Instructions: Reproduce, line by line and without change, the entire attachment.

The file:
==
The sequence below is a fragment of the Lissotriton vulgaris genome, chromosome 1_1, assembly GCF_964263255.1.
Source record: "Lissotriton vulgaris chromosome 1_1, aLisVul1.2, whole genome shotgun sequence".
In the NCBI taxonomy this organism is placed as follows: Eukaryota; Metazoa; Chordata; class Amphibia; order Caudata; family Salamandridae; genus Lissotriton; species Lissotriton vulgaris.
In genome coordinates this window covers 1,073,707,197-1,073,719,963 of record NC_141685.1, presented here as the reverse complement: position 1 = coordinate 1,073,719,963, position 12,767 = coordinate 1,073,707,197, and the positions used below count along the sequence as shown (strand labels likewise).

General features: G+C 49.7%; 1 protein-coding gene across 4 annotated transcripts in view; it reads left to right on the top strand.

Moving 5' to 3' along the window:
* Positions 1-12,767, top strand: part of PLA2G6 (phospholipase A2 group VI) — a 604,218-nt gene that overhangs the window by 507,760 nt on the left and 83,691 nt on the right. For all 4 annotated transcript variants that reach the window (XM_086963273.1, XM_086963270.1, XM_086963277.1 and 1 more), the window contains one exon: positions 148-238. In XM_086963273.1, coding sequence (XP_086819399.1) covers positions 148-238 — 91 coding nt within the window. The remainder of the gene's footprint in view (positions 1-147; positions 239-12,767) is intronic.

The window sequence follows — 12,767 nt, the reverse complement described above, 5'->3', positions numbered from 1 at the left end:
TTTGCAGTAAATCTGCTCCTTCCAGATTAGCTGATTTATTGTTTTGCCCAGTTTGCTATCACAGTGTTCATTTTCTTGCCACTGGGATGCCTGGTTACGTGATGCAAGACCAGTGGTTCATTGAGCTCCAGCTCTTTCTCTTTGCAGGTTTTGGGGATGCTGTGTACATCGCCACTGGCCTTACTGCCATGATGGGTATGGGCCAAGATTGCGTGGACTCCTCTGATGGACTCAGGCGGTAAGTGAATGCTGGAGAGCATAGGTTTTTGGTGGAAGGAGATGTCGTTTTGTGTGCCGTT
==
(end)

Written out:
The sequence below is a fragment of the Lissotriton vulgaris genome, chromosome 1_1, assembly GCF_964263255.1.
Source record: "Lissotriton vulgaris chromosome 1_1, aLisVul1.2, whole genome shotgun sequence".
In the NCBI taxonomy this organism is placed as follows: Eukaryota; Metazoa; Chordata; class Amphibia; order Caudata; family Salamandridae; genus Lissotriton; species Lissotriton vulgaris.
In genome coordinates this window covers 1,073,707,197-1,073,719,963 of record NC_141685.1, presented here as the reverse complement: position 1 = coordinate 1,073,719,963, position 12,767 = coordinate 1,073,707,197, and the positions used below count along the sequence as shown (strand labels likewise).

General features: G+C 49.7%; 1 protein-coding gene across 4 annotated transcripts in view; it reads left to right on the top strand.

Moving 5' to 3' along the window:
* Positions 1-12,767, top strand: part of PLA2G6 (phospholipase A2 group VI) — a 604,218-nt gene that overhangs the window by 507,760 nt on the left and 83,691 nt on the right. For all 4 annotated transcript variants that reach the window (XM_086963273.1, XM_086963270.1, XM_086963277.1 and 1 more), the window contains one exon: positions 148-238. In XM_086963273.1, coding sequence (XP_086819399.1) covers positions 148-238 — 91 coding nt within the window. The remainder of the gene's footprint in view (positions 1-147; positions 239-12,767) is intronic.

The window sequence follows — 12,767 nt, the reverse complement described above, 5'->3', positions numbered from 1 at the left end:
TTTGCAGTAAATCTGCTCCTTCCAGATTAGCTGATTTATTGTTTTGCCCAGTTTGCTATCACAGTGTTCATTTTCTTGCCACTGGGATGCCTGGTTACGTGATGCAAGACCAGTGGTTCATTGAGCTCCAGCTCTTTCTCTTTGCAGGTTTTGGGGATGCTGTGTACATCGCCACTGGCCTTACTGCCATGATGGGTATGGGCCAAGATTGCGTGGACTCCTCTGATGGACTCAGGCGGTAAGTGAATGCTGGAGAGCATAGGTTTTTGGTGGAAGGAGATGTCGTTTTGTGTGCCGTT